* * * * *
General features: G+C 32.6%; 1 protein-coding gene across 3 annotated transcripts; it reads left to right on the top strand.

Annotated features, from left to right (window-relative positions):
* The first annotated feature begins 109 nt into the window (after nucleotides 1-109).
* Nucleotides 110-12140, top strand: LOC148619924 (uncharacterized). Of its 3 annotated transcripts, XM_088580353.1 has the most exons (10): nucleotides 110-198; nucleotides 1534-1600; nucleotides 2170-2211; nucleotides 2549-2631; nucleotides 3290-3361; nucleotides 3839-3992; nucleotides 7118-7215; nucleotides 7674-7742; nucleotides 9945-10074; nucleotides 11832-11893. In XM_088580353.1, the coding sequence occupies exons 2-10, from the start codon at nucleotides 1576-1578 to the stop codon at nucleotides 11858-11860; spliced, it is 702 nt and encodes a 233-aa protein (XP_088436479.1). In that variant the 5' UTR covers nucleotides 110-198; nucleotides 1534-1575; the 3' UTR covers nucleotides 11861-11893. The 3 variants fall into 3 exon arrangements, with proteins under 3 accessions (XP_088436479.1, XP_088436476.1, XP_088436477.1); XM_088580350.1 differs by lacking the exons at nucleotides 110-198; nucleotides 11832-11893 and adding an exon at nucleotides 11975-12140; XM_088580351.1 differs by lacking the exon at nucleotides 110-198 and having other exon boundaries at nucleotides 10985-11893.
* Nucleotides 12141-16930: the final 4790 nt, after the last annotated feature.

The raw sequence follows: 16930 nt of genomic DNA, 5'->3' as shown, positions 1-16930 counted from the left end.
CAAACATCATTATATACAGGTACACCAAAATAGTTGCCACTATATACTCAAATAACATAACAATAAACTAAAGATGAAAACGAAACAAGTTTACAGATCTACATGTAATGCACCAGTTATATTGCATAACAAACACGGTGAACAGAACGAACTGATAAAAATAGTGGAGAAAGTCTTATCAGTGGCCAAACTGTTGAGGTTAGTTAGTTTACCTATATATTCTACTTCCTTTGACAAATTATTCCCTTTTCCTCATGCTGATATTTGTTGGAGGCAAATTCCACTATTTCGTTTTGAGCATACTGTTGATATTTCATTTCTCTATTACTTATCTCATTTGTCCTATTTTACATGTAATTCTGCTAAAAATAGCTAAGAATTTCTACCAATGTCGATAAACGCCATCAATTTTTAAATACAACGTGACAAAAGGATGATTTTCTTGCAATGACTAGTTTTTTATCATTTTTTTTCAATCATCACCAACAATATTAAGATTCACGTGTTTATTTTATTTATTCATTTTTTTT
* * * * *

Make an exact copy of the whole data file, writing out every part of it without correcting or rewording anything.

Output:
General features: G+C 32.6%; 1 protein-coding gene across 3 annotated transcripts; it reads left to right on the top strand.

Annotated features, from left to right (window-relative positions):
* The first annotated feature begins 109 nt into the window (after nucleotides 1-109).
* Nucleotides 110-12140, top strand: LOC148619924 (uncharacterized). Of its 3 annotated transcripts, XM_088580353.1 has the most exons (10): nucleotides 110-198; nucleotides 1534-1600; nucleotides 2170-2211; nucleotides 2549-2631; nucleotides 3290-3361; nucleotides 3839-3992; nucleotides 7118-7215; nucleotides 7674-7742; nucleotides 9945-10074; nucleotides 11832-11893. In XM_088580353.1, the coding sequence occupies exons 2-10, from the start codon at nucleotides 1576-1578 to the stop codon at nucleotides 11858-11860; spliced, it is 702 nt and encodes a 233-aa protein (XP_088436479.1). In that variant the 5' UTR covers nucleotides 110-198; nucleotides 1534-1575; the 3' UTR covers nucleotides 11861-11893. The 3 variants fall into 3 exon arrangements, with proteins under 3 accessions (XP_088436479.1, XP_088436476.1, XP_088436477.1); XM_088580350.1 differs by lacking the exons at nucleotides 110-198; nucleotides 11832-11893 and adding an exon at nucleotides 11975-12140; XM_088580351.1 differs by lacking the exon at nucleotides 110-198 and having other exon boundaries at nucleotides 10985-11893.
* Nucleotides 12141-16930: the final 4790 nt, after the last annotated feature.

The raw sequence follows: 16930 nt of genomic DNA, 5'->3' as shown, positions 1-16930 counted from the left end.
CAAACATCATTATATACAGGTACACCAAAATAGTTGCCACTATATACTCAAATAACATAACAATAAACTAAAGATGAAAACGAAACAAGTTTACAGATCTACATGTAATGCACCAGTTATATTGCATAACAAACACGGTGAACAGAACGAACTGATAAAAATAGTGGAGAAAGTCTTATCAGTGGCCAAACTGTTGAGGTTAGTTAGTTTACCTATATATTCTACTTCCTTTGACAAATTATTCCCTTTTCCTCATGCTGATATTTGTTGGAGGCAAATTCCACTATTTCGTTTTGAGCATACTGTTGATATTTCATTTCTCTATTACTTATCTCATTTGTCCTATTTTACATGTAATTCTGCTAAAAATAGCTAAGAATTTCTACCAATGTCGATAAACGCCATCAATTTTTAAATACAACGTGACAAAAGGATGATTTTCTTGCAATGACTAGTTTTTTATCATTTTTTTTCAATCATCACCAACAATATTAAGATTCACGTGTTTATTTTATTTATTCATTTTTTTT